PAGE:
Asphalt is at once omnipresent and overlooked. It shapes our cities and enables our highways, yet remains largely in the background of our environmental perceptions.
Last fall, students from the Sam Fox School of Design & Visual Arts’ newly created Master of Landscape Architecture (MLA) program sought to examine this most mundane of materials through the lens of surface parking.
Working under the direction of Dorothée Imbert, program chair; Natalie Yates, assistant professor; and visiting critic Paula Meijerink, students designed and installed Parking Plot, a cleverly subversive experiment that aims to reinterpret asphalt and broader notions of just what constitutes “urban nature.”Now, Parking Plot is one of two projects with ties to the Sam Fox School included in the U.S. Pavilion of the 2012 Venice Architecture Biennale — arguably the profession’s leading international showcase.
Also included is 1415, a St. Louis redevelopment project led by former visiting artist Theaster Gates Jr.
In addition, Peter MacKeith, associate dean of the Sam Fox School and associate professor of architecture, curated the Nordic Pavilion in its entirety.
An authority on Nordic architectural culture — and an honorary consul to Finland — MacKeith spent much of the last two years organizing Light Houses: On the Nordic Common Ground. The exhibition showcases conceptual models demonstrating Nordic ideals of “light-ness” and “house-ness,” as interpreted by 32 leading architects from Finland, Norway and Sweden.
“It is a significant honor to have a project in the Venice Biennale,” says Carmon Colangelo, dean of the Sam Fox School and E. Desmond Lee Professor for Collaboration in the Arts. “To have three is an impressive achievement and speaks to the vision and talent of our students and faculty.
“These projects represent the work of a number of our students, faculty, staff, alumni, and visiting artists and architects,” Colangelo says. “We are incredibly proud of them all.”
This year’s Biennale was organized by Sir David Chipperfield, the celebrated British architect who recently designed a major expansion of the Saint Louis Art Museum. Titled Common Ground, the exhibition aims to highlight the collaborative nature — and social thrust — of contemporary architecture.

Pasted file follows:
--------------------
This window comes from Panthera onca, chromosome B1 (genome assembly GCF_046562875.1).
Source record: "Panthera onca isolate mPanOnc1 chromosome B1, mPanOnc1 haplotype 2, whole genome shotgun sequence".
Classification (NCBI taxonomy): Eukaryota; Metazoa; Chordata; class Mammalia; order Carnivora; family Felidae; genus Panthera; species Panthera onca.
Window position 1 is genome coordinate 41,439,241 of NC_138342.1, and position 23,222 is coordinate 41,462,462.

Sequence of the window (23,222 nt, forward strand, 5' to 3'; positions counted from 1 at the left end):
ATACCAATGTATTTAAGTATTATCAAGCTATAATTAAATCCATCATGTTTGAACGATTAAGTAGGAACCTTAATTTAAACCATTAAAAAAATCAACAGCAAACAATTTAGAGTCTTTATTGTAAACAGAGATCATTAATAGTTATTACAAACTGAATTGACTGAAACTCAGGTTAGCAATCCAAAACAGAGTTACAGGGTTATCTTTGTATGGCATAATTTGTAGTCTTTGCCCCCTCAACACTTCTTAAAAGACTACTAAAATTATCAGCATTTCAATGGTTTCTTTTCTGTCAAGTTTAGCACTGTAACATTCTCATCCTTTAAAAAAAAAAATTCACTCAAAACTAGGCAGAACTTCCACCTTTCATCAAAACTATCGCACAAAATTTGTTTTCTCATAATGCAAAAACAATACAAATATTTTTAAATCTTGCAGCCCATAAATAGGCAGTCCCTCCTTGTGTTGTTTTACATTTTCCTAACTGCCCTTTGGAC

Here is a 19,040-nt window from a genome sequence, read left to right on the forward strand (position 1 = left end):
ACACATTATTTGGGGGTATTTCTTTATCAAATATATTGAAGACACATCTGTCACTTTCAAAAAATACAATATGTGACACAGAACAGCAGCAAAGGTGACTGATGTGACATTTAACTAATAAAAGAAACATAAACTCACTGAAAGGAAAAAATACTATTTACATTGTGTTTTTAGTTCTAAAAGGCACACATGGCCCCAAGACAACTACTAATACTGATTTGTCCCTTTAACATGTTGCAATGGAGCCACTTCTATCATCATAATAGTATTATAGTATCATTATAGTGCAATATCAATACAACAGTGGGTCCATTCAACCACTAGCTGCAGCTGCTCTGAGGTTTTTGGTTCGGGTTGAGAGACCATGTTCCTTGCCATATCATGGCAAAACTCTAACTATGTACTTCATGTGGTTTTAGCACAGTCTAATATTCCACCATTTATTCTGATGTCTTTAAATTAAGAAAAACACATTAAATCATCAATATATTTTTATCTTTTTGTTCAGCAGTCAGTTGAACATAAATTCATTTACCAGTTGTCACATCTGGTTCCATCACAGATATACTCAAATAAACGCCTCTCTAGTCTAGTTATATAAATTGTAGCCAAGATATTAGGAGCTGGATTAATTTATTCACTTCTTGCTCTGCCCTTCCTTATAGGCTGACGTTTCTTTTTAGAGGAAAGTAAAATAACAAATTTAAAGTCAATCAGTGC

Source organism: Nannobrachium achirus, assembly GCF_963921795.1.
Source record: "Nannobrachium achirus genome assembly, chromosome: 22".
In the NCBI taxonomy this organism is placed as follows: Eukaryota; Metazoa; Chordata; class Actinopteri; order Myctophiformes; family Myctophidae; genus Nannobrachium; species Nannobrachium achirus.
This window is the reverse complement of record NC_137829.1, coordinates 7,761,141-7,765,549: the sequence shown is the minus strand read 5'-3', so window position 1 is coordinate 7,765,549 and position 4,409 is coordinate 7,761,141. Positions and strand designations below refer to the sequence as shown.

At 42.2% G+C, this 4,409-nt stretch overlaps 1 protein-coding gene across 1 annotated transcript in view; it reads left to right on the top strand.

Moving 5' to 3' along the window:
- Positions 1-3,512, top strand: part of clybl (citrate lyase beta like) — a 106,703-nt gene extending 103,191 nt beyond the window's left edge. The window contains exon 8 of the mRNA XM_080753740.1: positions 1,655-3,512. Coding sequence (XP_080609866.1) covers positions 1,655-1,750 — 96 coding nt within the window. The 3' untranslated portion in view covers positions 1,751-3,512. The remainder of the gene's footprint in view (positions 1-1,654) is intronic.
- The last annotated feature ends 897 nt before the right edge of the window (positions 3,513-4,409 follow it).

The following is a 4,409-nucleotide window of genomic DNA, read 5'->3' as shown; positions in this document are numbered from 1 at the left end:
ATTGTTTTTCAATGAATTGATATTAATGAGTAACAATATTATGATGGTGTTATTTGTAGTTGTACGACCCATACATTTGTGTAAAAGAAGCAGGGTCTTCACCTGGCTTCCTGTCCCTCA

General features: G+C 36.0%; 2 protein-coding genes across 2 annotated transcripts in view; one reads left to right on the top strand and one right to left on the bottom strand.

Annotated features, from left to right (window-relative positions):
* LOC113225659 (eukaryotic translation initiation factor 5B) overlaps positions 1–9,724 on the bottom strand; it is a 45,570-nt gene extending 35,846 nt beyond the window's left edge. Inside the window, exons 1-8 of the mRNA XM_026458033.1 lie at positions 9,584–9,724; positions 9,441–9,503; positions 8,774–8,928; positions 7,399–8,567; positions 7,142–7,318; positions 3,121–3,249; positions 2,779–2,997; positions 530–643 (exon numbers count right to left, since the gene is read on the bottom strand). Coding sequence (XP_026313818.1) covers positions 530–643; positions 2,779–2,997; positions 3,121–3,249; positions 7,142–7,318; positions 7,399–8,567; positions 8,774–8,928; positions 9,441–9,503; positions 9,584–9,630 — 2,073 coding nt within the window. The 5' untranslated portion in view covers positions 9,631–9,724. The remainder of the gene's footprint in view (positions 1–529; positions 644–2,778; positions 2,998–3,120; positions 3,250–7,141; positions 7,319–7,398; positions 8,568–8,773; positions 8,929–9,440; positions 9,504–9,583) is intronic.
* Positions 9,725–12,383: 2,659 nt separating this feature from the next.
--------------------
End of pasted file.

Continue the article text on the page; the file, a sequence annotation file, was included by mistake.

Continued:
In that spirit, the U.S. Pavilion presented Spontaneous Interventions: Design Actions for the Common Good. Curated by Cathy Lang Ho with the New York Institute for Urban Design, the exhibition collects 124 projects that expand the functionality, sustainability and livability of cities. It earned one of four Special Mentions from the Biennale International Jury, which praised its “celebration of the power of individuals to change society.”
“Parking Plot, project 81 in Spontaneous Interventions, could be described as a landscape performance,” Imbert says. “It demonstrates how our asphalt landscape can be altered with minimal means and how significant urban vegetation is.”
To begin, Imbert, Yates and Meijerink secured the loan of two WUSTL parking spaces, just off Wydown Boulevard, and then conducted a workshop with the MLA class.
After agreeing to a strategy, students identified drainage patterns and sites at which to locate future plantings. Next, they rented a concrete wet saw; cut (at great physical expense) two strips across the parking spots; and planted sumac, juniper, honeysuckle and other “volunteers” collected from the urban forest growing on the former Pruitt-Igoe housing site downtown.